America, it seems, has deserted Europe this year. Statistics from the first half of 2003 show double-digit percentage drops from last year’s levels of U.S. tourists. And that was before the infernal summer, which has featured 100+ temperatures, wildfires from Iberia to the Balkans, and more than three dozen heat-related deaths. If this keeps up, as predicted, Americans will be scarcer on the streets of Rome and Paris than the natives themselves (most of whom are already on vacation).
Once things cool off, Americans will still have cause to stay away. A big reason is money. One year ago, a euro cost 97.5 cents; today it’s more than $1.13, a rise of more than 17 percent. There’s also lingering resentment of the diplomatic rift over the second Gulf War, which anecdotal evidence suggests has particularly harmed France. And as Americans get ever more security-conscious in the wake of 9/11, travel abroad grows ever less inviting.
Sooner or later, though, the Americans will be back. Notwithstanding all the angry talk from politicians and pundits, Europe matters too much to the American soul.
The most enduring draw is religious. The Roman Catholic, Orthodox and Anglican churches all have their headquarters here, and Europe is the cradle of Protestantism. Jewish history is deeply, though painfully, interwoven with that of all European nations. Muslims find in Spain some of the most glorious monuments to Islamic civilization and its importance to the West. For most Americans of faith, Europe is sacred ground.
Then of course there are the cultural shrines. Even the most shameless philistine will visit the Sistine Chapel and the Mona Lisa, if only to see what the fuss is about. America has its own proud cultural traditions, with rich contributions from non-Western sources, but let’s waste no time arguing over where lie the roots of its art, literature, science, philosophy and system of government. For Americans of all races and creeds, whether they like it or not, Europe’s heritage is also theirs.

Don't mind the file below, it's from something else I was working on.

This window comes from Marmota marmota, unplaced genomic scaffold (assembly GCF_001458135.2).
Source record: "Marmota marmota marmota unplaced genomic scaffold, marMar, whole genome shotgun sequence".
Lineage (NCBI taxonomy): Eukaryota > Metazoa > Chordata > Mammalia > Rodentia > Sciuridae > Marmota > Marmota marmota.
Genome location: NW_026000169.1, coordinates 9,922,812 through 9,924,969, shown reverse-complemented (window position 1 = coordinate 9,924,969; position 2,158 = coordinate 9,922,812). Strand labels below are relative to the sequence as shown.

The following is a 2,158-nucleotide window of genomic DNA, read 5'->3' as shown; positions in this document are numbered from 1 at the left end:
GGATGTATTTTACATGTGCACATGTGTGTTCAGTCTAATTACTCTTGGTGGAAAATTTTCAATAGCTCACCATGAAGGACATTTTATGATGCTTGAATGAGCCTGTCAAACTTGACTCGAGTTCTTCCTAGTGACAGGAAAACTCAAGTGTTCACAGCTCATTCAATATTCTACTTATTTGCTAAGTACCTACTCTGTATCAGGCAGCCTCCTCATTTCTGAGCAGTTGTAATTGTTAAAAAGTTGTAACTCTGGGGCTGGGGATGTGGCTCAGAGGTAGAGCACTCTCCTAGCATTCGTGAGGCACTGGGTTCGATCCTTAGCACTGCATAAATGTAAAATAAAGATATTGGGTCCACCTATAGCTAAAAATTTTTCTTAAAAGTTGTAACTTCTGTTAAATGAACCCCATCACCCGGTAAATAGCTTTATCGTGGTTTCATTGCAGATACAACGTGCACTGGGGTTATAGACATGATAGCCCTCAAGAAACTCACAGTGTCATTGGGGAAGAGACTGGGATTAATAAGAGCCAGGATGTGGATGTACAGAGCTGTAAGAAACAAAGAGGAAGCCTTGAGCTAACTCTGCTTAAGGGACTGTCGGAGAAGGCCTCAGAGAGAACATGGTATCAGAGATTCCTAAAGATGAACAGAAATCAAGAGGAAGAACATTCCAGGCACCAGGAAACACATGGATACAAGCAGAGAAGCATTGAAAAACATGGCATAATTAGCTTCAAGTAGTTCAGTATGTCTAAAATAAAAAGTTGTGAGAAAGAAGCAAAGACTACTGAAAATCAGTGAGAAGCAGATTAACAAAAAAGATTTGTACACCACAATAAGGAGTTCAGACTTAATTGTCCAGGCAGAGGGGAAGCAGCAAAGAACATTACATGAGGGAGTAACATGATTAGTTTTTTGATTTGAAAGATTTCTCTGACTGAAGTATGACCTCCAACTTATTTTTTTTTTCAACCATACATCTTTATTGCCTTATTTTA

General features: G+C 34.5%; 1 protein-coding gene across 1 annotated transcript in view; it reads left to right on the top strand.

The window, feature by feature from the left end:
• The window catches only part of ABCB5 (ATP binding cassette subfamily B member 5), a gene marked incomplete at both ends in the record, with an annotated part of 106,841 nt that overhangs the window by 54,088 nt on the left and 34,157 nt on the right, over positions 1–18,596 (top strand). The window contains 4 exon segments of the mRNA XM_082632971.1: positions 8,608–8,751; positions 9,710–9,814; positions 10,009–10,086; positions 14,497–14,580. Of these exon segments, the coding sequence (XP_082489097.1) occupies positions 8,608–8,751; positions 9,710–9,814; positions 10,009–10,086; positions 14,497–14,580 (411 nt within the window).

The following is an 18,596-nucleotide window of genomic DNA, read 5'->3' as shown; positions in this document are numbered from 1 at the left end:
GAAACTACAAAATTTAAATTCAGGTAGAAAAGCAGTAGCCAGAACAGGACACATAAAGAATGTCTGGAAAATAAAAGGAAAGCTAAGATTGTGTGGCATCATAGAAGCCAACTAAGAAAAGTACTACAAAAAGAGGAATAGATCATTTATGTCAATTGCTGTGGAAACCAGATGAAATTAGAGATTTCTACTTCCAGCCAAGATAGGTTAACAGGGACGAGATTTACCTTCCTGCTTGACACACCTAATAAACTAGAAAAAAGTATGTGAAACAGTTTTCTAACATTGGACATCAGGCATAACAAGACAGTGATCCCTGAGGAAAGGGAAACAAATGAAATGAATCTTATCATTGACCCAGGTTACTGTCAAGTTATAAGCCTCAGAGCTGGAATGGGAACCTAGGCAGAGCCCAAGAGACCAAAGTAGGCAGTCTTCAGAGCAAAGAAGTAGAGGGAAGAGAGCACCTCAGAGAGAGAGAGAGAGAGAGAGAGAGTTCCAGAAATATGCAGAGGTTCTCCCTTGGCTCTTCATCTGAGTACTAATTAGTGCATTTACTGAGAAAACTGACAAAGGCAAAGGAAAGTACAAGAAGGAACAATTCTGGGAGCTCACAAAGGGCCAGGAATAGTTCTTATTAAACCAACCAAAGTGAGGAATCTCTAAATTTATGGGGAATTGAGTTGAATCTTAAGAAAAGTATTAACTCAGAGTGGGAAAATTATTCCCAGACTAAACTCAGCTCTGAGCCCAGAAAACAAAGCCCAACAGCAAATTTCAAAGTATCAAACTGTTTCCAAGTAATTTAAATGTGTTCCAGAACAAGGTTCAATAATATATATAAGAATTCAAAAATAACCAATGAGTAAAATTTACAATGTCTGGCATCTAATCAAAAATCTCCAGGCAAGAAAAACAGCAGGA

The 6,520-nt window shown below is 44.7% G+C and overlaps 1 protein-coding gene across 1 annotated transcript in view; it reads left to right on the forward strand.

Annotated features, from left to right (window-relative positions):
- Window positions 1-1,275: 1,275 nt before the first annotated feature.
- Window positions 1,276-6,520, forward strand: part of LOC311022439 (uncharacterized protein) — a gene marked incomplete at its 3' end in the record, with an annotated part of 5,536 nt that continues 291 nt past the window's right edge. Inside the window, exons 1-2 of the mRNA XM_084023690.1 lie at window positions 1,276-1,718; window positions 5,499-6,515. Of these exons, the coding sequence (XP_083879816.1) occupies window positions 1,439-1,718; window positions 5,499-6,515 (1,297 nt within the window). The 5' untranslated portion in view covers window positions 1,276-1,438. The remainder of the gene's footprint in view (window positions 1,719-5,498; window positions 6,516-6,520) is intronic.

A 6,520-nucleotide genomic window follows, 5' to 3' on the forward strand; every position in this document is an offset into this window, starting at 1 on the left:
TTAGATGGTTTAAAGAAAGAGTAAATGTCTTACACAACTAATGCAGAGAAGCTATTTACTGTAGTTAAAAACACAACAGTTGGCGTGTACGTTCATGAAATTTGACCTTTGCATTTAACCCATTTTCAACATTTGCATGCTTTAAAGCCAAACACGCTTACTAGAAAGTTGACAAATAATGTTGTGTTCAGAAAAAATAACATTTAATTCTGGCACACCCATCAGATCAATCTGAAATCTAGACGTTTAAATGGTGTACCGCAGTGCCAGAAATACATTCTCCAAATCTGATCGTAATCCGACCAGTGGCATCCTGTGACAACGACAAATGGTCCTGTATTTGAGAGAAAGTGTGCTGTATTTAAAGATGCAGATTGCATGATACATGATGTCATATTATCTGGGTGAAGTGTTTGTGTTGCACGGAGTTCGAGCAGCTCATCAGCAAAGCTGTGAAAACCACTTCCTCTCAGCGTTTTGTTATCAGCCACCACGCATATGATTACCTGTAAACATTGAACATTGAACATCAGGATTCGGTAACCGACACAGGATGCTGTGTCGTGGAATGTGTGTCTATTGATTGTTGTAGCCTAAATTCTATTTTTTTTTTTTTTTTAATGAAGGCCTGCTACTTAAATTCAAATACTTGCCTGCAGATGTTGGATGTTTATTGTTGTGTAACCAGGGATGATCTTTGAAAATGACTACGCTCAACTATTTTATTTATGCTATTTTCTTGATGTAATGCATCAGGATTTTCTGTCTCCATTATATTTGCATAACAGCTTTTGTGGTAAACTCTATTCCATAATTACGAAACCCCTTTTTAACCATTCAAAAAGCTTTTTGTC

A trip to Europe used to be more of a luxury than it is now. As one who came of age in the early '80s — after the heyday of charter flights and $5-a-day budget travel, but before the passenger’s bonanza of E.U. airline deregulation — I didn’t make it over till I was 28. Now middle-class college kids hop on discounted flights to Frankfurt and Amsterdam the way they used to hit Ft. Lauderdale.
It’s a good thing that the Old World has become more accessible, but sometimes I think it’s become a little too much so. When I look and listen to my countrymen sightseeing in Rome, I rarely sense the awe that I felt, and no doubt showed, on my first visit here 11 years ago — that feeling of Holy Smoke, I’m actually looking at St. Peter’s. People tend to take for granted even a priceless experience when it comes cheap, so maybe the current situation will enhance their appreciation. Even to someone who earns his living in dollars, that hope offers some consolation for the rise of the euro.